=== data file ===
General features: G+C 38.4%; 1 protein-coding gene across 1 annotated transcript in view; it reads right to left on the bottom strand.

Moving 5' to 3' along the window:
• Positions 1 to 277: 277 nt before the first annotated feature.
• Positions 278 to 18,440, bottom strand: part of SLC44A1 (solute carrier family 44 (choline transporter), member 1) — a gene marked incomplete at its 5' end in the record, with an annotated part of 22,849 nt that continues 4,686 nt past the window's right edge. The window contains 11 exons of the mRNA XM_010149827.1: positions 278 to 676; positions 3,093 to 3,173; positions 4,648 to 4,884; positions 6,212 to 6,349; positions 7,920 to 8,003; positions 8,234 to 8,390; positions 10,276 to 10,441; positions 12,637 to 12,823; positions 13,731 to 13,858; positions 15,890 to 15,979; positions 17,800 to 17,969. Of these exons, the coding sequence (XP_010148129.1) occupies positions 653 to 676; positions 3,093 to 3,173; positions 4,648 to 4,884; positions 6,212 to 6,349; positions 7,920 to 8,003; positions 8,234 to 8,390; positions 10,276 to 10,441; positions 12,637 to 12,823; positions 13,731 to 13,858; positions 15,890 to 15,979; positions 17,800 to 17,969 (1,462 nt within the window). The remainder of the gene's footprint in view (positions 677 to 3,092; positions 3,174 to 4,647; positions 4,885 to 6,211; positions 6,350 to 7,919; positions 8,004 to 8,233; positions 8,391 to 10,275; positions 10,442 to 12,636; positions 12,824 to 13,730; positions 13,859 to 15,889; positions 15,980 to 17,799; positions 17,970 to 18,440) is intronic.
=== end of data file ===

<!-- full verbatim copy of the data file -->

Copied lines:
General features: G+C 38.4%; 1 protein-coding gene across 1 annotated transcript in view; it reads right to left on the bottom strand.

Moving 5' to 3' along the window:
• Positions 1 to 277: 277 nt before the first annotated feature.
• Positions 278 to 18,440, bottom strand: part of SLC44A1 (solute carrier family 44 (choline transporter), member 1) — a gene marked incomplete at its 5' end in the record, with an annotated part of 22,849 nt that continues 4,686 nt past the window's right edge. The window contains 11 exons of the mRNA XM_010149827.1: positions 278 to 676; positions 3,093 to 3,173; positions 4,648 to 4,884; positions 6,212 to 6,349; positions 7,920 to 8,003; positions 8,234 to 8,390; positions 10,276 to 10,441; positions 12,637 to 12,823; positions 13,731 to 13,858; positions 15,890 to 15,979; positions 17,800 to 17,969. Of these exons, the coding sequence (XP_010148129.1) occupies positions 653 to 676; positions 3,093 to 3,173; positions 4,648 to 4,884; positions 6,212 to 6,349; positions 7,920 to 8,003; positions 8,234 to 8,390; positions 10,276 to 10,441; positions 12,637 to 12,823; positions 13,731 to 13,858; positions 15,890 to 15,979; positions 17,800 to 17,969 (1,462 nt within the window). The remainder of the gene's footprint in view (positions 677 to 3,092; positions 3,174 to 4,647; positions 4,885 to 6,211; positions 6,350 to 7,919; positions 8,004 to 8,233; positions 8,391 to 10,275; positions 10,442 to 12,636; positions 12,824 to 13,730; positions 13,859 to 15,889; positions 15,980 to 17,799; positions 17,970 to 18,440) is intronic.